In 2006, The Division of Chemical Education endowed an award program, the Regional Award for Excellence in High School Teaching, to recognize and inspire outstanding high school chemistry teachers. Each of the ten Regions of the American Chemical Society solicits nominations for this award. The winners receive $1000, an engraved plaque and travel expenses to the meeting where they are honored.
Promoting Problem-Solving and Discovery Learning
The March 2017 issue of the Journal of Chemical Education is now available online to subscribers. Topics featured in this issue include: protein chemistry; making connections in in chemical education research; chemical bonding; importance of non-technical skills; courses built on reactivity; periodic table; heterocyclic compounds; teaching resources; from the archives: Using Wikipedia and Wikis to teach.
The chemistry of the Berry dye found in McCormick's Color From Nature food colors is explored. This is part two of a three-part series in which the chemistry of McCormick's Color From Nature food colors is presented.
Julia Winter is the 2016 Conant Award winner. She is a veteran chemistry teacher from Michigan. You can watch a video interview recorded March 2016.
Fostering Creativity in Chemistry
The February 2017 online issue of the Journal of Chemical Education is now available to subscribers. Topics featured include: surface chemistry; chemical identity thinking; conceptual understanding; communicating science to the general public; activities and labs linking chemistry and art; history and chemistry; early access to research; technology as instructional support; synthesis laboratories; from the archives: bottle chemistry.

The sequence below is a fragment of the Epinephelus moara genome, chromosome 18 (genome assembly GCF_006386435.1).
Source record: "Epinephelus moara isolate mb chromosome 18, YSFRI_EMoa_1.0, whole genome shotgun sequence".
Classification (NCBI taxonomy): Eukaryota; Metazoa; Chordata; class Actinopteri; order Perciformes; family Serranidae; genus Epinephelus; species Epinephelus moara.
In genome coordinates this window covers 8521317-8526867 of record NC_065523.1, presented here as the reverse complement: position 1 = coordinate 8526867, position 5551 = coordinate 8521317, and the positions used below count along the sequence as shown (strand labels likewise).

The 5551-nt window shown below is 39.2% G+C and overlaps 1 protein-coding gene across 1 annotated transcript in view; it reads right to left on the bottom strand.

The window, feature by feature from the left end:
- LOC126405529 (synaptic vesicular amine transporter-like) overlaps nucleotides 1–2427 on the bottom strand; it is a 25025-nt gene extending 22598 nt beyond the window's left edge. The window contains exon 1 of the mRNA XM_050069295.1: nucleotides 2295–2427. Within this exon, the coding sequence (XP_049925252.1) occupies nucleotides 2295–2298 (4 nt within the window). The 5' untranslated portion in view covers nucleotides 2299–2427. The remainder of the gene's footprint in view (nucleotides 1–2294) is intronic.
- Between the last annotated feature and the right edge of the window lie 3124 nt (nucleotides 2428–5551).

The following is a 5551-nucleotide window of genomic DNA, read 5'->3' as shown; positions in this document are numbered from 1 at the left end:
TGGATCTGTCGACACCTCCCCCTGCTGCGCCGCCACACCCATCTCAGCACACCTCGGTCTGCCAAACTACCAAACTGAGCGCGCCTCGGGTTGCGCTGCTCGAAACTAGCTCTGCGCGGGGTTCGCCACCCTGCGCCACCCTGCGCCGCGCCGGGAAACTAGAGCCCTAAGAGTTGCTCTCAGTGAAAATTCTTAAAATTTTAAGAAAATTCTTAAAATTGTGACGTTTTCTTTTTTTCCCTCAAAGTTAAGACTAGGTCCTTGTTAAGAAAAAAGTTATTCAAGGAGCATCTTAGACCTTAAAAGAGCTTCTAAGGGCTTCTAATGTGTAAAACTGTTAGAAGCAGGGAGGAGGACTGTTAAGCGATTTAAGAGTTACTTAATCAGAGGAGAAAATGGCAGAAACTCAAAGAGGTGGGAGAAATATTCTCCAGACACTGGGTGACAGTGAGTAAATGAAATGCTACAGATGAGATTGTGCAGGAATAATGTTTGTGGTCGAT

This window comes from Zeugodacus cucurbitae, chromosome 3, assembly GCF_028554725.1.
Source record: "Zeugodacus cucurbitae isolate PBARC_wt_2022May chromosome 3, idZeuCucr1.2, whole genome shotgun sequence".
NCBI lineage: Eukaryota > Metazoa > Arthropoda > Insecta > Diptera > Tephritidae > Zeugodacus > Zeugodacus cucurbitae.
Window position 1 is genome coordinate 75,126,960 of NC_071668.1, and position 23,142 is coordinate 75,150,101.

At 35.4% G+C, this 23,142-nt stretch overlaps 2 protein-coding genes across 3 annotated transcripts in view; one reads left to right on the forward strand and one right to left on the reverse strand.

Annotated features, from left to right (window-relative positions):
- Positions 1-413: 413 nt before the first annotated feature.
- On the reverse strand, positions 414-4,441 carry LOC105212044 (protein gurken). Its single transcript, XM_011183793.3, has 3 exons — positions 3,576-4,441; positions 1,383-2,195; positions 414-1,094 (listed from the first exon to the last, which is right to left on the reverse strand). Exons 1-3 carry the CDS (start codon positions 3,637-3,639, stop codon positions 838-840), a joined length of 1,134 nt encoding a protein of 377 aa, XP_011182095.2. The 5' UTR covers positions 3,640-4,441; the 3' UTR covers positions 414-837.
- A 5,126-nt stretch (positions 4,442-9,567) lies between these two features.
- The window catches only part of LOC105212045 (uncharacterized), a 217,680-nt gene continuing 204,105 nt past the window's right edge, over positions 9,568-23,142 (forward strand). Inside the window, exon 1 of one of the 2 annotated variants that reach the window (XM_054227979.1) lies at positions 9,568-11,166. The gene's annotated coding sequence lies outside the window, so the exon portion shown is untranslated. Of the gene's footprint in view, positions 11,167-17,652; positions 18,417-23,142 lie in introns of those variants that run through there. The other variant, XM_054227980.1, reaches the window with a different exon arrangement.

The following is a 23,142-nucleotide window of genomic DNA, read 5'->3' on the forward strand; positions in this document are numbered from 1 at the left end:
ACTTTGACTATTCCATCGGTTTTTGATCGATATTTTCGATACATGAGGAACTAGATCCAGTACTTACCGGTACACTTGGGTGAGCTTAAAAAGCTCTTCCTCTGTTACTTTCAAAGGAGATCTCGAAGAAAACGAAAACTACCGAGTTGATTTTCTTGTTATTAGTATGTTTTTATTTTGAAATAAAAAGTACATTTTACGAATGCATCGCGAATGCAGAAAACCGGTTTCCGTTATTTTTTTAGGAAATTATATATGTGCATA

Beyond Benign, a national nonprofit, established in 2007 to equip educators, scientists, and citizens with the tools to teach and practice green chemistry to achieve a sustainable society, just announced a strategic partnership with Flinn Scientific.
The chemistry of the Sky Blue dye found in McCormick's Color From Nature food colors is explored. This is part one of a three-part series in which the chemistry of McCormick's Color From Nature food colors is presented.
It is becoming increasingly important for citizens to understand various concepts related to climate change and global warming. This post describes several chemical concepts that are pertinent to these issues, in the hopes that teachers of science and chemistry can introduce the topic of climate change into their classrooms and everyday discussions.
The solution to Chemical Mystery #9: Liquid Nitrogen vs. Dry Ice is presented. Why does liquid nitrogen launch the bucket so much higher than dry ice and water?
A 2L soda pop bottle is filled about one-third full with either liquid nitrogen or solid carbon dioxide (dry ice) and water. The bottle is sealed and a plastic bucket is placed on top. Do you think the liquid nitrogen or dry ice and water will make the bucket go higher? Can you explain the results using chemistry?